However, it seems that it is not smooth sailing at the moment.
Interior Minister Gigaba, who was one of the ministers and was the Minister of Finance under the Zuma administration, was sentenced by the Supreme Court to violate the Constitution.
It is expected that the Ramaphosa administration will be forced to steer in the future, as it is expected that the issue of over employment will be started in earnest and the personnel reduction will not proceed smoothly in the future.
Charateristics of South African Rand
As already written, South Africa is a resource-rich country.
Therefore, it is believed that there is a correlation between resources such as gold and platinum and the movement of South African Rand.
However, the correlation is not so high when it comes to gold.
If anything, it can be said that platinum has a higher correlation.
This is because the country’s platinum production is the highest in the world, accounting for 70% of the production.
South African rand is an emerging market currency and a resource country currency.
Correlation of Oil Market and South African Rand
Emerging market currencies and resource-rich countries’ currencies tend to be influenced by crude oil price movements because crude oil is bought in dollars.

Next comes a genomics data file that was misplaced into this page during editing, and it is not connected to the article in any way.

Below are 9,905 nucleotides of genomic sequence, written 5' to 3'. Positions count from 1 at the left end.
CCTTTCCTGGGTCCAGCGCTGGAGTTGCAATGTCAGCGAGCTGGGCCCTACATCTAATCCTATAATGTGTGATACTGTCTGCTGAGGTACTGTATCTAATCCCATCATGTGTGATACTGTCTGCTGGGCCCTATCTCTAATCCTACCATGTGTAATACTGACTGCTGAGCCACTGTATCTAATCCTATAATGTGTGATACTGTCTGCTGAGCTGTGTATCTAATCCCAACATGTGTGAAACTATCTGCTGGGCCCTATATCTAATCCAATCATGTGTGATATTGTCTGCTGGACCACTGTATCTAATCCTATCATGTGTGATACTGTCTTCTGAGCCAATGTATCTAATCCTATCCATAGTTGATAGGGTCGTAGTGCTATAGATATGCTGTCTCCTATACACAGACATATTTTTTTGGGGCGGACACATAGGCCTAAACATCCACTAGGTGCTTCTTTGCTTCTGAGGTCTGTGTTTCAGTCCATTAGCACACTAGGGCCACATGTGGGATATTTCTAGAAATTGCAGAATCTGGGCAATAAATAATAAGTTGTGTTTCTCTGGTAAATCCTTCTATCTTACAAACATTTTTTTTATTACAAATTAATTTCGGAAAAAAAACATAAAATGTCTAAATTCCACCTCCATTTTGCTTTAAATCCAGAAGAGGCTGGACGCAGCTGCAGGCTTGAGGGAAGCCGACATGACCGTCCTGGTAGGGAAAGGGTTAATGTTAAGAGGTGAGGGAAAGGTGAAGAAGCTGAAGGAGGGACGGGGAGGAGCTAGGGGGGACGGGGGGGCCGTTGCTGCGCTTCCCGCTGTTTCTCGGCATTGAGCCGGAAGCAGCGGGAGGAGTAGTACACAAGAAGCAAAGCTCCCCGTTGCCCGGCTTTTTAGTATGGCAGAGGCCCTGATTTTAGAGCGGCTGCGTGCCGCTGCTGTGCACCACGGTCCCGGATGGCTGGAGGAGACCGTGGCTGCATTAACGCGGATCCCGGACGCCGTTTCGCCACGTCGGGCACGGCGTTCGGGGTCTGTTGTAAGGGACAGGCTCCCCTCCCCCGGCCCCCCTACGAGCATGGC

As mentioned earlier, crude oil is bought and sold in dollars, so if you buy crude oil, you sell dollars to buy crude oil, and vice versa, you sell crude oil and buy dollars.
Therefore, if the price of crude oil rises, the dollar will fall, and if the price of crude oil falls, the dollar will rise.
If the dollar falls, it is risk-on and the dollar is sold, and emerging market currencies and resource currency are bought.
Then, if the dollar rises, it will return to the dollar, and there will be a movement to sell emerging market currencies and resource country currencies and buy the dollar.
For this reason, the South African rand is also susceptible to crude oil price trends.
South African Rand and VIX index
The South African rand has also been pointed out to be related to the VIX index.